From October to December 2014, the Idlib Governorate in northern Syria endured 60 days of air raids. Bombs dropped by the regime of Bashar al Assad transformed entire neighborhoods into piles of rubble, trapping civilians underneath the concrete and steel that had once been their homes and workplaces. The Syrian Civil Defense (SCD), a group of nurses, firefighters, and first responders, were always the first ones on the scene, triaging victims and helping to transport them to local hospitals.
An airstrike launched in July 2014 on the Idlib district of Maarat al Numan left dozens of civilians injured, many of whom were trapped under the bloodstained cement. "A woman was stuck underneath a collapsed roof," said Ebaa, a lithe 20-year-old woman with deep, dark eyes who is now one of three women working for the SCD in this rural area. "Her clothes were torn, and she was embarrassed by the presence of men." Ebaa and her team extracted her and quickly stabilized her on the back of an old pickup truck. "Her life depended on us [women] being there," Ebaa told me.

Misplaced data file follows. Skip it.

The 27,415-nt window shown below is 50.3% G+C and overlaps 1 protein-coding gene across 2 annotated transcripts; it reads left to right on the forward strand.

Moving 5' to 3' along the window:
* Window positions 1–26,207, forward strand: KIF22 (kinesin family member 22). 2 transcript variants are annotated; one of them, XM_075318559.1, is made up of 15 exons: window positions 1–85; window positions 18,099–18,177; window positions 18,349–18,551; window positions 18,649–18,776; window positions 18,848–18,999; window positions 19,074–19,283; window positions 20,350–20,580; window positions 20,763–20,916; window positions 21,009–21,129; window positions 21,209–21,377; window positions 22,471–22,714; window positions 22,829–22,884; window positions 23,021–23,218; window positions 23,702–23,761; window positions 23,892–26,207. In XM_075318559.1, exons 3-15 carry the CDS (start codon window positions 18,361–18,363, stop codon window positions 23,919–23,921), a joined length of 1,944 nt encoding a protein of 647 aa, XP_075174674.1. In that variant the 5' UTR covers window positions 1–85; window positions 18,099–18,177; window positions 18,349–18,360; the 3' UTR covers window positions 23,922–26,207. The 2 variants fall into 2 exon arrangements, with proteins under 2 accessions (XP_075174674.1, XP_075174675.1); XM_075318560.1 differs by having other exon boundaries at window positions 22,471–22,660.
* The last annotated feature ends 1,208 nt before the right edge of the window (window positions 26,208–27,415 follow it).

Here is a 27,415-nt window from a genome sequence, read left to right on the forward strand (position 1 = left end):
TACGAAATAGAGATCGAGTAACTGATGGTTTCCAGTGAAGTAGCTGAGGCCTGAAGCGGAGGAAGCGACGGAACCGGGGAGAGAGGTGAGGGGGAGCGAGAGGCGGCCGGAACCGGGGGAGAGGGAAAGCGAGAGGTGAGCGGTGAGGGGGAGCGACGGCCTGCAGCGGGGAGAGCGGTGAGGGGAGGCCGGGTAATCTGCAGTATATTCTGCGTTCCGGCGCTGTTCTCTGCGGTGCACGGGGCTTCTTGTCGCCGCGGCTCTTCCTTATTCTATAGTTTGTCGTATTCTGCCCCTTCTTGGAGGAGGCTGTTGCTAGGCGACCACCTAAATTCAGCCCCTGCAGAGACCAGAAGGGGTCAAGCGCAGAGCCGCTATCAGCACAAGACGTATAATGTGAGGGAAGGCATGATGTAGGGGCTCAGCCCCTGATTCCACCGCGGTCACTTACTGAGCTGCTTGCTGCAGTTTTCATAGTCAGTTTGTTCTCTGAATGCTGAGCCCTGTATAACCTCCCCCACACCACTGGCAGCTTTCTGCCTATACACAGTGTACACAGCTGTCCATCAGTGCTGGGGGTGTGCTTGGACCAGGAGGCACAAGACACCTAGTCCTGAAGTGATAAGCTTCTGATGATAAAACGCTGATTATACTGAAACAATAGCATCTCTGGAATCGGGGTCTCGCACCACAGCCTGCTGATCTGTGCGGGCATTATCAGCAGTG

I met Ebaa in February at an SCD training center in Ceyhan, in southern Turkey, about a two-hour drive from the Syrian border. About 25 SCD volunteers, including nine women, had gathered to discuss outreach and how to train others in their community. The facility has also been used for search-and-rescue training, which includes simulations of every peril they might face in responding to government air strikes—barrel bombs, collapsing rooftops, spontaneous fires. According to Ebaa, the only thing that differentiated the session from real-life scenarios was the absence of fear.
When the first strikes hit Idlib, in 2013, Ebaa stopped studying for her law degree and began to work as a nurse inside a makeshift hospital—the traditional role for Syrian women to take during war. But after both of her uncles were killed while trying to rescue injured civilians caught in an air raid last November, she felt there had to be something more she could do. An SCD team had recently formed in her area, and even though she knew from the start that many would disapprove of her choice to perform a "man's job," she decided to join the group.